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Hypocrisy, skepticism, and reputation: the mediating role of corporate social responsibility

Denni Arli (Labovitz School of Business and Economics, University of Minnesota Duluth, Duluth, Minnesota, USA)
Patrick van Esch (Department of Marketing, AUT Business School, Auckland University of Technology, Auckland, New Zealand)
Gavin Northey (Department of Marketing, University of Auckland, Auckland, New Zealand)
Michael S.W. Lee (University of Auckland, Auckland, New Zealand)
Radu Dimitriu (Trinity Business School, Trinity College Dublin, Dublin, Ireland)

Marketing Intelligence & Planning

ISSN: 0263-4503

Article publication date: 25 July 2019

Issue publication date: 14 August 2019

Abstract

Purpose

The purpose of this paper is to examine the effect of corporate hypocrisy and consumer skepticism on perceived corporate reputation. In addition, the effect of perceived corporate social responsibility (CSR) in mediating the relationship between corporate hypocrisy and consumer skepticism toward perceived corporate reputation.

Design/methodology/approach

An experimental design was employed to test the effects of corporate hypocrisy and consumer skepticism on consumers’ perception of a firm’s corporate reputation, as well as the role of perceived CSR as a causal mechanism. Analysis involved structural equation modeling (AMOS) to test hypotheses. A convenience sample (n=837) was recruited from the USA and Australia to allow for any national biases or brand familiarity effects and to ensure the results were robust and generalizable.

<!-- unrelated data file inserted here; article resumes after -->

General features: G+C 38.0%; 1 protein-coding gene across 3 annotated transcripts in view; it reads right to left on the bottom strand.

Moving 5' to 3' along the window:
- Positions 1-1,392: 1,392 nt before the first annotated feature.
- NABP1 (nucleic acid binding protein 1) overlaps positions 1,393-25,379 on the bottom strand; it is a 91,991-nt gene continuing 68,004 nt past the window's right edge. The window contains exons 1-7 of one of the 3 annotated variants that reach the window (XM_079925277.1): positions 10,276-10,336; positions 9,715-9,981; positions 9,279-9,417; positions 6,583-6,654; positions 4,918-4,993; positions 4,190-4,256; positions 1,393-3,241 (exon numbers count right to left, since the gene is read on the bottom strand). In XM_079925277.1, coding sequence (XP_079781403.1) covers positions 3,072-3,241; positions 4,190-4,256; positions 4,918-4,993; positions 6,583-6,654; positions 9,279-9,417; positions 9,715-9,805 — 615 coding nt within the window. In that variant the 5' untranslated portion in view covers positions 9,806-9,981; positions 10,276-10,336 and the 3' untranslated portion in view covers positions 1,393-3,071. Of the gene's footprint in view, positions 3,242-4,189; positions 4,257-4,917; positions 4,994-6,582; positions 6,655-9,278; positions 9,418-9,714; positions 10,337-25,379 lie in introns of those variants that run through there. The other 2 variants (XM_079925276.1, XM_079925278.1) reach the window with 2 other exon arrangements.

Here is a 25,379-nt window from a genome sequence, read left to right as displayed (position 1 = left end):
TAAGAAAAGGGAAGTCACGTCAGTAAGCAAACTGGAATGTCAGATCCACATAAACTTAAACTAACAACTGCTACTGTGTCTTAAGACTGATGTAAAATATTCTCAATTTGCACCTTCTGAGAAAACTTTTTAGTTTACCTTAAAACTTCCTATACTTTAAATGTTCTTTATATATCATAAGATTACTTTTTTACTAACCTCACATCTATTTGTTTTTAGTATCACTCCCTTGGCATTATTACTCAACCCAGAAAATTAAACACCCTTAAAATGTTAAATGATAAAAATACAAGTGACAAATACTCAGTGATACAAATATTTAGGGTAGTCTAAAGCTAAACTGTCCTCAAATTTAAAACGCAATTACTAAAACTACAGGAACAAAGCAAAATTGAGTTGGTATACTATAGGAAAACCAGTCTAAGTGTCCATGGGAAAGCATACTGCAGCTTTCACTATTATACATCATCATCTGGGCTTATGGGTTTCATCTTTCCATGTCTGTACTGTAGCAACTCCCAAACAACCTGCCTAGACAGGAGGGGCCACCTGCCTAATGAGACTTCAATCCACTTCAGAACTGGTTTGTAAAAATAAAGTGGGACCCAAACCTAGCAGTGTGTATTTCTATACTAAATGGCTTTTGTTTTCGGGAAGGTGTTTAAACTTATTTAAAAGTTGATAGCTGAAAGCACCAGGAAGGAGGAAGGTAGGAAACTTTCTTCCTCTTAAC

Findings

Corporate hypocrisy and consumers’ skepticism significantly influences perceived CSR and corporate reputation. Furthermore, a consumer’s level of perceived CSR acts as a causal mechanism, mediating the relationship between corporate hypocrisy and skepticism on perceived corporate reputation.

Practical implications

The importance of being transparent and honest toward consumers. When companies are inconsistent in their CSR activities, it increases consumers’ skepticism toward the brand. Nonetheless, CSR has a positive influence on the consumers’ perception of corporate reputation and this, in turn, will positively influences consumers’ support for the firm.

Originality/value

The first empirical evidence that companies producing vices (such as beer) generate lower expectations in the minds of the consumers, meaning there is less impact on brand reputation when consumers feel the CSR does not fit with the brand image.

Keywords

Citation

Arli, D., van Esch, P., Northey, G., Lee, M.S.W. and Dimitriu, R. (2019), "Hypocrisy, skepticism, and reputation: the mediating role of corporate social responsibility", Marketing Intelligence & Planning, Vol. 37 No. 6, pp. 706-720. https://doi.org/10.1108/MIP-10-2018-0434

Publisher

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Emerald Publishing Limited

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